Archives for February 2012


The Doji signal is one of the most revealing signals of the candlestick patterns. It clearly indicates that the Bulls and the Bears are at equilibrium or a state of indecision. When it appears at the end of an extended trend it has significant implications that the trend may be ending. The Japanese say that whenever this signal appears to always take notice. In other words, when a Doji appears at the top of a trend, especially in an overbought area, you should be prepared to close your trade. Conversely, when this signal is seen at the bottom of an extended downtrend, it requires buying signals the next day to confirm the reversal. Otherwise, the weight of the market could take the trend lower.

The Doji signal is comprised of one candle. It is formed when the open and the close occur at the same level or very close to the same level in a specific timeframe. This essentially creates a cross formation.

As the illustration above demonstrates, the horizontal line represents the open and close occurring at the same level. The vertical line represents the total trading range during that time. Upon seeing this signal in over-bought or oversold conditions, (over-bought or oversold conditions can be defined using other indicators such as stochastics); there becomes an extremely high probability reversal situation. When this signal appears it is demonstrating that there is indecision now occurring at an extreme portion of a trend. It is important to note that this indecision can be portrayed in a few variations.

Criteria for a Doji Signal

  •  The open and close are the same or nearly the same
  • The length of the shadow should not be excessively long, especially when viewed at the end of a bullish trend.

Doji Signal Enhancements

  •  A gap away from the previous day’s close sets up for a stronger reversal move.
  • Large volume on the signal day increases the chances that a blow-off day has occurred although it is not a necessity.
  •  It is more effective after a long candle body and is usually an exaggerated daily move compared to the normal daily trading range seen in the majority of the trend.

Recognizing and understanding the psychology that forms the major candlestick patterns will provide completely new insights for investors to understand optimal times to buy and sell. Japanese rice traders realized that prices do not move based on fundamentals but instead that they move based on the investor perception of those fundamentals. The Doji signal is one of the most predominant reversal indicators. It is very effective in all-time frames whether using a one-minute, five-minute, or fifteen-minute chart for day trading or daily, weekly, and monthly charts for the swing trader and long-term investor.

Continue to read about another signal called the Bearish Engulfing Signal.


Candlestick Patterns

Candlestick patterns are clear and easy to identify demonstrating highly accurate turns in investor sentiment. Japanese candlestick patterns consist of approximately 40 reversal and continuation patterns which all have credible probabilities of indicating correct future direction of a price move. However the twelve major candlestick patterns provide more than enough trade situations to most investors. There are only twelve major patterns that should be committed to memory but this does not mean that the remaining secondary patterns should not be considered. In fact those signals are extremely effective for producing profits. Reality however demonstrates that some of them occur very rarely.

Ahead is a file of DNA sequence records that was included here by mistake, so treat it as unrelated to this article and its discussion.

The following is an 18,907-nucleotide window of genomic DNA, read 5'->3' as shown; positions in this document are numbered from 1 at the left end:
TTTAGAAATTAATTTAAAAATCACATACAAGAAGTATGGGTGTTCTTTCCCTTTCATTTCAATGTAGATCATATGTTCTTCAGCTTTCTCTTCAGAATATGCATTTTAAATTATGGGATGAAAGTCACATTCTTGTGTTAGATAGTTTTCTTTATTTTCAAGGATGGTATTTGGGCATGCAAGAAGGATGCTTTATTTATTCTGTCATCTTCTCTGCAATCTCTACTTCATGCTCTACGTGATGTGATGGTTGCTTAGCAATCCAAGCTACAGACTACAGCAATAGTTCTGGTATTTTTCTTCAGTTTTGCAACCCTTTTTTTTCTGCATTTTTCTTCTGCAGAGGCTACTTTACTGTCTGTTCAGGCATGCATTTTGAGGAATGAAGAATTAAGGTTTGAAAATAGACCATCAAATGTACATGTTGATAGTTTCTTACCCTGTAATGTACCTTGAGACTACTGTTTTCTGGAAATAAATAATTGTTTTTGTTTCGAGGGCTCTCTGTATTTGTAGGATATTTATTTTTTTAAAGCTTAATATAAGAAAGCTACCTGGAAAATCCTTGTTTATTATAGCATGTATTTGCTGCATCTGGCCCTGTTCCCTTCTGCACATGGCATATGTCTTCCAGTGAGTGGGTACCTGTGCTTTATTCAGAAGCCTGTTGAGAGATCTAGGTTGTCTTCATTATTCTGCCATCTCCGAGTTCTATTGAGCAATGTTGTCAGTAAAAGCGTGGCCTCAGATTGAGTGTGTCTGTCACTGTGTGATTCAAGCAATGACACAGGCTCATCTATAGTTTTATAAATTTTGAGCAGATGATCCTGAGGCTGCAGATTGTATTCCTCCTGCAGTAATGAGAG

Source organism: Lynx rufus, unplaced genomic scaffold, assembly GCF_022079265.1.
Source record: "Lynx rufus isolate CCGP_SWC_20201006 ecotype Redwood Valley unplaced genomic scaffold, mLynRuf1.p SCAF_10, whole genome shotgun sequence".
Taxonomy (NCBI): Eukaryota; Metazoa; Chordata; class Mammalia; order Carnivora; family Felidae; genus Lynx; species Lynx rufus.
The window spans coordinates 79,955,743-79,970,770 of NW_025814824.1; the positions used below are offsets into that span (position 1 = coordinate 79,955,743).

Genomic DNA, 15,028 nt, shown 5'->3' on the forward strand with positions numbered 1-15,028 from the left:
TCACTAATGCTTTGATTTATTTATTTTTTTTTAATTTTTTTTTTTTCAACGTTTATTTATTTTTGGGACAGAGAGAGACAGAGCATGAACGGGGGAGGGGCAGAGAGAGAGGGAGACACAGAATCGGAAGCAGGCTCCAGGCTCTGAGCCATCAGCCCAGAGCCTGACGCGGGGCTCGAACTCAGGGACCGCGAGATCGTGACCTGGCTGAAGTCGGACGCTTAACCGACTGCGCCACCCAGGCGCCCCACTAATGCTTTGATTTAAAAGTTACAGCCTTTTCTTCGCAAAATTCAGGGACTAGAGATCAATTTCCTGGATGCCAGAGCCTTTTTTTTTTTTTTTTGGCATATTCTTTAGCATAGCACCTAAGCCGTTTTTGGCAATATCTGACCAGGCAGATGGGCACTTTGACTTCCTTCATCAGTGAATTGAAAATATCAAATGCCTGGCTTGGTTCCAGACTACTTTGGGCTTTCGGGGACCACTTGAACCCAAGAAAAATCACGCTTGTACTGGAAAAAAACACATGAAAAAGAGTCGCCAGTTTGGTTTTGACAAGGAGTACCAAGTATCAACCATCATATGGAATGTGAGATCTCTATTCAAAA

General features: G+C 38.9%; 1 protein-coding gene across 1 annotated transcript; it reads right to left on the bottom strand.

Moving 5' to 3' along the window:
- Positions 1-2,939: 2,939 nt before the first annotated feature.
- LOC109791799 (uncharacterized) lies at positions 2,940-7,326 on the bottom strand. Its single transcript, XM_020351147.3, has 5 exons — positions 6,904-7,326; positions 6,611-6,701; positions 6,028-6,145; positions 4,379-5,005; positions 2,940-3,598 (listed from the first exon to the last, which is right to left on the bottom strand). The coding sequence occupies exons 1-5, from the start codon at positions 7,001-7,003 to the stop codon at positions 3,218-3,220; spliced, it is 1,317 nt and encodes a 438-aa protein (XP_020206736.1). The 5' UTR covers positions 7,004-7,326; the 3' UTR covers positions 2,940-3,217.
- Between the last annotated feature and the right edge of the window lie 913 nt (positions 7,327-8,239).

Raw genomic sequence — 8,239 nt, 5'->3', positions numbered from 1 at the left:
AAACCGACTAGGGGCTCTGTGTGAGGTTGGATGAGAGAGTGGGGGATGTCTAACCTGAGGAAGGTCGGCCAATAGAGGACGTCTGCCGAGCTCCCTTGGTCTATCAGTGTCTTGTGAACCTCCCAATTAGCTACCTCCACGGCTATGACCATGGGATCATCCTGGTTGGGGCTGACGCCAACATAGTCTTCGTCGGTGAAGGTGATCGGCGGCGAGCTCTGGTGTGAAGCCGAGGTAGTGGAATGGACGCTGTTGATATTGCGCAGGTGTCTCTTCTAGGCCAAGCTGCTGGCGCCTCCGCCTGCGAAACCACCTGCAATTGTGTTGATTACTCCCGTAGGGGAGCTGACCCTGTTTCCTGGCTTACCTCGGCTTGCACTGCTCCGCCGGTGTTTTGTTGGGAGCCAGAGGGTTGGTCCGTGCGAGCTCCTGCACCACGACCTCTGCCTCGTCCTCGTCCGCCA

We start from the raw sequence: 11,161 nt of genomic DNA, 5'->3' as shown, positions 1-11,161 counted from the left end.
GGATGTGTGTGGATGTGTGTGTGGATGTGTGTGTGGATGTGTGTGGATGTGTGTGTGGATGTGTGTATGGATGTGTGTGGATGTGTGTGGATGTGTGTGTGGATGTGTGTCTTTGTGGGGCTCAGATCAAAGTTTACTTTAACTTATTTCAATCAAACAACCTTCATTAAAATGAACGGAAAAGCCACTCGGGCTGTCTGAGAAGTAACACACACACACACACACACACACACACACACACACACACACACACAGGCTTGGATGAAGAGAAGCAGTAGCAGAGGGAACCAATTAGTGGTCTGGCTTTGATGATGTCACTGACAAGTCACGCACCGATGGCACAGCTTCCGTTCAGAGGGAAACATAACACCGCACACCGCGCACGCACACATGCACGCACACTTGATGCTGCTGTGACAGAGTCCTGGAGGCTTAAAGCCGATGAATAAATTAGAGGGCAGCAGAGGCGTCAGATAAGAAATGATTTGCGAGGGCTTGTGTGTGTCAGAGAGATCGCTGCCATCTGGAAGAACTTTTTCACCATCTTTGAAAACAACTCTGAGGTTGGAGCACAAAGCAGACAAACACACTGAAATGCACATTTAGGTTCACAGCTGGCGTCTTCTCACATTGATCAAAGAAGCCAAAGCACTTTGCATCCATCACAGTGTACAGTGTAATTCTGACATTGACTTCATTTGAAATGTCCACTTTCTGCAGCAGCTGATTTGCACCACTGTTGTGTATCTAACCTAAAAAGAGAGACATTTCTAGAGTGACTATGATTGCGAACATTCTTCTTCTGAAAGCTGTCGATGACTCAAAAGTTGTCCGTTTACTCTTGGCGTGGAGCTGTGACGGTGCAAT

Candlestick trading analysis does not require knowing intricate formulas or ratios and it does not require massive amounts of education to effectively utilize the signals. The signals and patterns are easy to see as illustrated below. As you can see a stock price closing higher than where it opened will produce a white or green candle. A stock price closing lower than where it opened creates a black or red candle. The boxes that form are called “the body” and extremes of the daily price movement are represented by the lines extending from the body. These lines are called shadows or tails. When a stock price closes where it opened or very close to where it opened, it is called a “doji.” A hollow candle forms when the stock closes higher than its opening price and a solid (or filled) candle forms when the stock closes lower than its opening price.

The twelve candlestick patterns illustrate the major signals. The definition of “major” means two things. First, they occur in price movements often enough so that they are beneficial to producing a supply of profitable trades. Second, they clearly indicate price reversals with strength enough to warrant placing trades. The twelve major candlestick patterns are listed below and as you can see each candle formation has a unique name. Some have Japanese names while others have English names.

Twelve Major Candlestick Patterns: Doji, Bullish Engulfing, Bearish Engulfing, Hammer Signal and Hanging Man, Piercing Pattern, Dark Cloud Cover, Bullish Harami, Bearish Harami, Morning Star, Evening Star, Kicker Signals (Bearish and Bullish), Shooting Star, and Inverted Hammer.

The average investor does not have to be dependent on the investment professional when utilizing candlestick patterns. Professional recommendations are not always in your best interest at the forefront. Whether totally unfamiliar with investment concepts or very sophisticated in investment experience, the Japanese Candlestick trading formations are easily utilized. The signals and patterns are easy to see and their interpretations are reliable.

Continue to read about the Doji which is one the most revealing candlestick signals.

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